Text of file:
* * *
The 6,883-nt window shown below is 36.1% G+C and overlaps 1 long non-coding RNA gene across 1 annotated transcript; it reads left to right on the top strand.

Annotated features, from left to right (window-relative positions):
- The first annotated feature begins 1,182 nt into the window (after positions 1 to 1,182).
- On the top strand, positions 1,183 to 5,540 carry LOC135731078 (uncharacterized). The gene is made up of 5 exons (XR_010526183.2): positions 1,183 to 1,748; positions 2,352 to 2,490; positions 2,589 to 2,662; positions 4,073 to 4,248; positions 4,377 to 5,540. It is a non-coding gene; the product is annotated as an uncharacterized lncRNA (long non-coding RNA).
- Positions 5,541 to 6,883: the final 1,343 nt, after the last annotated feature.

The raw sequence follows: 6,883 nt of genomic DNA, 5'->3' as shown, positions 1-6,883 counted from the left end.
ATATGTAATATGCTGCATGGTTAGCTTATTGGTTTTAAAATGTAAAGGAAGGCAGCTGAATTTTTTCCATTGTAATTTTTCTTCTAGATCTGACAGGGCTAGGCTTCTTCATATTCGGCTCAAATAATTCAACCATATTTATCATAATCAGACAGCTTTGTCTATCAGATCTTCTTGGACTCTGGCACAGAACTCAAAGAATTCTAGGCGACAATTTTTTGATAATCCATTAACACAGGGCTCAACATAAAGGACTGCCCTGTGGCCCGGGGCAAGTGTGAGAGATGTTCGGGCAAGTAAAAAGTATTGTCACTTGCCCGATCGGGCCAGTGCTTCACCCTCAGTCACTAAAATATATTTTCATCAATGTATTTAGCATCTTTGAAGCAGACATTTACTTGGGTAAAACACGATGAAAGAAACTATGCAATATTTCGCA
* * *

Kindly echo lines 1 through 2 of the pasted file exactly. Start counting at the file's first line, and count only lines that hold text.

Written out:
The 6,883-nt window shown below is 36.1% G+C and overlaps 1 long non-coding RNA gene across 1 annotated transcript; it reads left to right on the top strand.

Annotated features, from left to right (window-relative positions):